How Jens Lekman Got His Groove Back
Jens Lekman will play three prestige NYC venues this coming week: Bowery Ballroom Saturday, Music Hall of Williamsburg Sunday, Rough Trade Monday. This is good news that came true the hard way. Back when he released Night Falls Over Kortedala in 2007, Lekman felt like one of those inexhaustible fonts of song who occasionally grace our mortal coil. But magic fountains have a way of drying up, and replenishing them is never a gimme. So there was no way to know for certain that in the end Lekman would get his flow back--at a higher level of difficulty.
Because he's a Swede from industrial Gothenburg who in 2000 quit college at nineteen to pursue his muse yet wasn't signed by Indiana-based super-indie Secretly Canadian until 2003, Lekman didn't burst forth quite as suddenly as it seemed. But in addition to his debut When I Said I Wanted to Be Your Dog and the early recordings on "Oh You're So Silent Jens," Night Falls Over Kortedala came in the wake of seven EPs. That's a whole lot of songs fast, all marked by his gentle baritone, gentler humor, and a melodic knack enhanced by samples from his alt-rock compeers and whatever pop struck his opportunistic fancy. He was a thoughtful romantic whose lyrics were coherent and detailed, autobiographical as opposed to confessional--ironic at times, but never mean about it. Samples notwithstanding, he had the aura of a singer-songwriter, and since haters gotta hate, some wise guys slotted him twee. But the lilt, wit, facts, and decency of Kortedala were a culmination regardless.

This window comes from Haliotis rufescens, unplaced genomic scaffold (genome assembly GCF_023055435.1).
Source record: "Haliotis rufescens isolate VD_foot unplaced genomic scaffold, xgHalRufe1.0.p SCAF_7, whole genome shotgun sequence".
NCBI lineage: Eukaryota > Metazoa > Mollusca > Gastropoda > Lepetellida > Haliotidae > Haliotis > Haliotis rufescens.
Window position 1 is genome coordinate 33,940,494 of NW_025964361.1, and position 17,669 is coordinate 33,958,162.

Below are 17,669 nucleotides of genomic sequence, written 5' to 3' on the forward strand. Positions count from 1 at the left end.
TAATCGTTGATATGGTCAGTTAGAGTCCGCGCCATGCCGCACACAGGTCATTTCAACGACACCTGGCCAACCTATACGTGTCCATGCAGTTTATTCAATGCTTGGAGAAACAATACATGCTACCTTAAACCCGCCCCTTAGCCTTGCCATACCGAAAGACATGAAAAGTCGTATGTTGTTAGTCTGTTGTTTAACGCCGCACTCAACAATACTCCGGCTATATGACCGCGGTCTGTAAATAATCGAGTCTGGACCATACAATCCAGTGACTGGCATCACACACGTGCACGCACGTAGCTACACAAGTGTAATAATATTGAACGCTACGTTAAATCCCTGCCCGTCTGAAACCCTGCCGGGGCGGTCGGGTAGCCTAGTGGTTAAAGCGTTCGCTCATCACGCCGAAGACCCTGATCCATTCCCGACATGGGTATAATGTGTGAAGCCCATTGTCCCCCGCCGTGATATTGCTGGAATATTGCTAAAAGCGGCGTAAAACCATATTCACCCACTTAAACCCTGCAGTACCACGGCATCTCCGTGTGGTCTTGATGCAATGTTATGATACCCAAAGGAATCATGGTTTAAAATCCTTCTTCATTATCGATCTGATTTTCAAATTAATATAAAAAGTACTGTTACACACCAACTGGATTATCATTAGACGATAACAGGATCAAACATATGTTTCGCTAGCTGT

Yet soon the Swedish songbag wasn't unstoppable anymore. Not that he disappeared--America is his biggest market. I caught his third straight sold-out Music Hall of Williamsburg show in October of 2011, where the slight, balding thirty-year-old was accompanied by an acoustic guitar, an eight-string ukulele, disco backups unfurled mostly at the end, and a bearded drummer twice his size. The setlist featured two striking selections from his then just-released EP An Argument With Myself, one of them "Waiting for Kirsten," which pieces together Lekman's Kirsten Dunst fandom with the unraveling of Sweden's socialist safety net. But there was also new material that impressed me less, and not just because I hadn't memorized it yet.